God can and does bring new life.  God can bring new life to our bodies, even if they are painful, broken, exhausted, hated.  The story that we tell in church this week is a story of death and life.  It is a story of joy coming in the midst of the pain. It is a story where Jesus hurts, and dies, but rises again.

 I wonder if Jesus felt like his body let him down on the cross, or when he was being tortured.  I wonder if he hated his body because of the pain that was being inflicted on it.  Is it possible that Jesus understands my physical torture because of the torture he endured in his last days?  His torture even led to physical death.

 And he was able to overcome that death.  On Easter, we celebrate that Jesus created new life in the midst of the painful death of his body, and so I find hope for the life of my body, too. Because of Jesus’ Resurrection, because Jesus brought new life through the physical dying and rising of his body, I am able to know life in my body, too: Life that gets me through the painful days;  Life that gives me the freedom not to hate my body – because it can do amazing things;  Life that even allows me to love my body for what it can do and not only to hate it for what it can’t do.

 Even though this life doesn’t come as perfection, Jesus still offers it to me imperfectly now, and perfectly in the future.  If Jesus can take my breasts, my instruments of such pain and torture, and use them to nourish and grow new life in the world – what other kinds of new life do I have to look forward to?   Jesus can bring new life into anything, even my breasts.  Even my painful and broken body.

 I did not think that this would happen to me.  I did not think it possible that I would know such transformation in this lifetime.  I thought that I might stay inside my pain forever.  And so I hated my body.  And now I don’t because I know that Jesus can transform anything.

 Jessica Harren is the solo Pastor at Capron Lutheran Church.  When she is not making life complicated by thinking about theology and her body, you can find her managing her health and playing with her two year old, cats, or husband.  She is also on the Editorial Board of the Young Clergy Women Project.

Photo Credit: “Pregnant Woman” by Franck Nieto, https://flic.kr/p/iWmAQX, April 12, 2014, Used by Creative Commons Licence. Copyright by Franck Nieto.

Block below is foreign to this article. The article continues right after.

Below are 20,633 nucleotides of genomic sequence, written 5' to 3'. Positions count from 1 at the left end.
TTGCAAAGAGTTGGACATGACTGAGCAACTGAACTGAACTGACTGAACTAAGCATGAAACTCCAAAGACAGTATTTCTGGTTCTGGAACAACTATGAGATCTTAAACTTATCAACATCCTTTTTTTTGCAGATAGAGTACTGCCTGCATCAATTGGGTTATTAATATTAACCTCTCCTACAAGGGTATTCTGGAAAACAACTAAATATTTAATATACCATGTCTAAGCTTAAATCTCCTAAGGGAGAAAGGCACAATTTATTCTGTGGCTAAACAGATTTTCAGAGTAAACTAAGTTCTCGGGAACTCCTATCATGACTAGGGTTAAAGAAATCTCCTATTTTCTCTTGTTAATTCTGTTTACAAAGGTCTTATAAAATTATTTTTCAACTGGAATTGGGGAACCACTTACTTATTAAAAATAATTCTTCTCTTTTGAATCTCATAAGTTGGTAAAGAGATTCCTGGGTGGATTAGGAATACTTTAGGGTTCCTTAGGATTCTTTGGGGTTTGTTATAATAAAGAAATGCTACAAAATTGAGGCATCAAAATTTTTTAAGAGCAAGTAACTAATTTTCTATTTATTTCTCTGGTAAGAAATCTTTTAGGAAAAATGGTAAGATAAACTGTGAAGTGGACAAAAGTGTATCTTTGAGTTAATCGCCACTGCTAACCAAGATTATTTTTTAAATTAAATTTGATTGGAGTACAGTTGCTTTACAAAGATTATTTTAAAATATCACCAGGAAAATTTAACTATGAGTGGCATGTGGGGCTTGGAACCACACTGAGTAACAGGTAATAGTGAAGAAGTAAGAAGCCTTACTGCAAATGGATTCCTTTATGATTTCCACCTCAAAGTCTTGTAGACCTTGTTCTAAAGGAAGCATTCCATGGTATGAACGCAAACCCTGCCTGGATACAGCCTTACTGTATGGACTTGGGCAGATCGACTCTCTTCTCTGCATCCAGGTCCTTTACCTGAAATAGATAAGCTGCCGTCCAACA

Learning to be a Daughter, Mother, and a Pastor . . . with Hope

Mother & DaughterThe first month was the hardest.  The time spent wondering—wondering what the future would hold, the next hour, the next day, and hopefully even the next year.  The time spent waiting—waiting to hear what the next medical professional would have to say.  I was exhausted and emotional and trying to hold everything together.

And then she came home and we started a new journey, shaped by new realities—a new future that didn’t look like the one we had planned to embark upon.

It sounds very much like a birth story, doesn’t it?  It sounds like I welcomed a precious baby girl into my life.  I have, twice.  But not in this story.

This story is about learning to mother my mother, all while trying to mother my children and pastor a congregation.  This story is about learning to mother my mother, all while still being her daughter.

My life has been shaped by cancer.  My dad died of cancer when I was nine.  He died six months after his diagnosis.  I don’t remember many details from those six months, but I do know that they worked their way into my soul.  And I remember the many, many, moments of dealing with the realities of grief, loss, death—and even resurrection.  These are the moments that still take place as I continually face life without my dad’s physical presence.

So when one of the two surgeons came out to talk with me in the waiting room this past March, I was calm and self-assured as I asked questions and waited for answers.  And yet, I heard the word “cancer” and the words “much more extensive than we anticipated”.    The inner nine year old me fell apart; the thirty-five year old me held it together.  The last time I heard a parent had cancer resulted in my world collapsing.  I wasn’t ready to face that again.  As a daughter, I cried.  As a daughter, I questioned God.  As a daughter, I struggled.

As a pastor, I continued to plan midweek Lenten services.  As a pastor, I continued to shape Holy Week and Easter worship services.  As a pastor, I prepared to celebrate death and resurrection.